In many respects Skynights were built around the powerful Westinghouse radars housed in their noses, because without them F3Ds wouldn’t have been able to carry out the missions for which they’d been built.
When Westinghouse’s AN/APQ-36 radar and fire control systems entered service they were exceptionally powerful, albeit bulky and heavy.
The various systems worked in conjunction with one another, each performing a distinct acquisition, tracking or targeting function on which the others relied.
Though expensive, complex, and maintenance intensive, the vacuum tube-based system was surprisingly efficient when its components were working properly, and when they were, enemy aircraft could be detected from ranges exceeding 20 miles (32 km).
Armament included four 20 mm Hispano cannons located in recesses in the lower fuselage, each of which had 200 rounds of ammunition.
Depending on mission and variant, Skyknights were also capable of carrying unguided rockets, up to 4,000 pounds (1,820 kg) of bombs or four Sparrow air-to-air missiles.
Since DRUTS were originally intended as Navy aircraft, it came as a huge disappointment when the first F3D-1 variant failed to qualify for carrier operations.
Early deficiencies were overcome in the following F3D-2 and the planes were eventually cleared for carrier use, but overall the Navy wasn’t particularly impressed with the new machines, hence, they kicked many of them down to the Marine Corps.
For starters, Skyknight’s downward pointing exhaust nozzles often charred the wooden deck planks that are standard on American carriers, and their low-slung engines were notorious for sucking in foreign debris which sometimes caused turbine blade and compressor damage.
Likewise, pilots weren’t thrilled with the fact that their aircraft weren’t equipped with traditional ejection seats.
These had been omitted early in the design process to reduce weight, and instead Skyknights were equipped with downward sloping “escape tunnels,” thankfully through which no pilot or radar operator ever had to squeeze during an emergency situation.
This lack of potentially life saving equipment was particularly stressing to naval aviators, because many mishaps occurred during carrier takeoffs and landings.
That said, relatively low power-to-weight ratios and short landing gear components were also persistent issues, the latter of which caused some early variants to bottom out on particularly hard carrier landings.
DRUTS Over Korea
Though primarily designed as carrier-based naval aircraft, most of the Skyknights that saw service in Korea were ground-based variants employed by the Marine Corps beginning in September of 1952.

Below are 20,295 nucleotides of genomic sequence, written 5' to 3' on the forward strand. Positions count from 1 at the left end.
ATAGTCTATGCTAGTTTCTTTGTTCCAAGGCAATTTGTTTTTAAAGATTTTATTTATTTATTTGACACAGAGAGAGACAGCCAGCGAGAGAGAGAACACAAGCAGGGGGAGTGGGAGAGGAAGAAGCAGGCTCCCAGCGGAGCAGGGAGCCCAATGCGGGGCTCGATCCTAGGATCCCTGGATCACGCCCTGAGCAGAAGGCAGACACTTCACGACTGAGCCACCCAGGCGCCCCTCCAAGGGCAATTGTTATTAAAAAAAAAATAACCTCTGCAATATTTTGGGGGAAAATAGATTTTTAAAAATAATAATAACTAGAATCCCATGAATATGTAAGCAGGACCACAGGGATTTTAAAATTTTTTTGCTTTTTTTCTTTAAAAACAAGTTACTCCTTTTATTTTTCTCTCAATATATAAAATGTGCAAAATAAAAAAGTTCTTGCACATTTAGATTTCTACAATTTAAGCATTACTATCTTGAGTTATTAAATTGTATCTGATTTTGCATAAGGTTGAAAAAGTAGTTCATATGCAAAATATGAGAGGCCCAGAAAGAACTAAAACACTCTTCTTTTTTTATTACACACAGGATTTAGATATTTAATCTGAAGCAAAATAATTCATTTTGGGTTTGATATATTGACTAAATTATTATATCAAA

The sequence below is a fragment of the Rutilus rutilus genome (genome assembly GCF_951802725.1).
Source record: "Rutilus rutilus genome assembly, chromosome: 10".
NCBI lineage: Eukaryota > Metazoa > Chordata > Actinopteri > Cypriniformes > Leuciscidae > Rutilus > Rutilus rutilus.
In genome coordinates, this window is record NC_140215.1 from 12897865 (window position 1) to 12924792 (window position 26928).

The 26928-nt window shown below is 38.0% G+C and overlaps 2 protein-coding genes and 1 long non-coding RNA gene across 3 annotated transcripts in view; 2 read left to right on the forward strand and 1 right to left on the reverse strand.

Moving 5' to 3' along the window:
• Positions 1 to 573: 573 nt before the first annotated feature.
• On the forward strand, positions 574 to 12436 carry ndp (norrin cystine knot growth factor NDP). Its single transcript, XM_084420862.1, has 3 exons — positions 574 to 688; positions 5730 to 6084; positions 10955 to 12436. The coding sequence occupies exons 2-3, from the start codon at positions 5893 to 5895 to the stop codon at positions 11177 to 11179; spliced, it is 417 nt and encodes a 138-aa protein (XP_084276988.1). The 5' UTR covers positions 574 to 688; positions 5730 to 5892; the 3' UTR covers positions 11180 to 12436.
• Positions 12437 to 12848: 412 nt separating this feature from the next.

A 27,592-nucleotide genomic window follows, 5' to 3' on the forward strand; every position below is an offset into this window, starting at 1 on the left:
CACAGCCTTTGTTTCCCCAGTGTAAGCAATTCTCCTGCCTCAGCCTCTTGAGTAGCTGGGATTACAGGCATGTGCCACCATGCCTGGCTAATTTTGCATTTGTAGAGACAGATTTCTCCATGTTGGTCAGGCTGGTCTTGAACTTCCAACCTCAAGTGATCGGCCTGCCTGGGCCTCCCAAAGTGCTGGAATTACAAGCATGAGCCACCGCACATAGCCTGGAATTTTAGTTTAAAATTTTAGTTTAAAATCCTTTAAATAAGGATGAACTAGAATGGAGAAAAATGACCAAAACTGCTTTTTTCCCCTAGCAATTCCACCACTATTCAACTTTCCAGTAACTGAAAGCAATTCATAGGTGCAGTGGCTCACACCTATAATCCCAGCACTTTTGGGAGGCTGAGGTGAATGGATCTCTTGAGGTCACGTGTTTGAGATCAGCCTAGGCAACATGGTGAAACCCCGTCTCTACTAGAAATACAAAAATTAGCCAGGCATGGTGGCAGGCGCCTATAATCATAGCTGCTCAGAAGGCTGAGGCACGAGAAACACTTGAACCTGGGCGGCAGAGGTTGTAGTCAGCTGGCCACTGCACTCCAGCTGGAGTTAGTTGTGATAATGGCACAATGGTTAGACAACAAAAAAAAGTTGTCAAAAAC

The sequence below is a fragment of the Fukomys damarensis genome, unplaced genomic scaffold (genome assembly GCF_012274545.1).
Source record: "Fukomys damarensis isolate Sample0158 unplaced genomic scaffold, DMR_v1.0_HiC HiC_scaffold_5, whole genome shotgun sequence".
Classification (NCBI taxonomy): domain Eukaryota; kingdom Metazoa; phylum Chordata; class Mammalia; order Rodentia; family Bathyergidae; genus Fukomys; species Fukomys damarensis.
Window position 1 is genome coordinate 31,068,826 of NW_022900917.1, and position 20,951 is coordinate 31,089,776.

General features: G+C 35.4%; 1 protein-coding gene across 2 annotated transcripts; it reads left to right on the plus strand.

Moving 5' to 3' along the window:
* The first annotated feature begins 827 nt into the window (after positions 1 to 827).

Heavy bombers aren’t generally associated with the Korean War like they are with World War II, but B-29 Superfortresses like the ones that dropped atomic bombs on Hiroshima and Nagasaki flew thousands of sortes over the peninsula, collectively dumping more than 150,000 tons of ordinance on communist targets.
In the early going some missions were flown unescorted, but despite their abundant defensive firepower the big bombers were always vulnerable to enemy fighters, and the Air Force relied on the Marine Corps to provide the necessary protection.
Known as the “Flying Nightmares,” more than two dozen Marine F3D-2s fulfilled this role with distinction, scoring their first air-to-air victory on the night of November 2, 1952 when pilot Major William Stratton Jr. shot down what he claimed was a Yak-15 that had been dispatched to intercept the B-29s.
Though his superiors and fellow airmen doubted whether the aircraft he’d downed was actually an obsolete Yak-15, the event marked the first encounter in which radar was used to locate and engage an enemy at night.
Then on the night of November 8th northwest of Pyongyan, Captain O.R. Davis became the first Skyknight pilot to down a MiG-15, and in mid-December Lt. Joseph Corvi made history by being the first pilot to track, lock onto and kill an adversary out past visual range using radar and missiles.
Granted the missile destroyed a ‘30s-era Polikarpov Po-2 biplane with a top speed of… wait for it – 92 mph (152 km/h), but still, the kill was an impressive feat.
By the end of the war Skyknights had claimed six air-to-air kills with just one loss, but perhaps more importantly, these engagements highlighted glaring differences between US and Soviet Union.
While Skyknights were subsonic aircraft, their state-of-the-art radar and fire control systems allowed them to track and engage their enemies from great distances without help from the ground.
By contrast, though MiG-15s were superior dogfighters, they weren’t equipped with radar, which meant that they had to be guided to their targets by ground-based radar operators.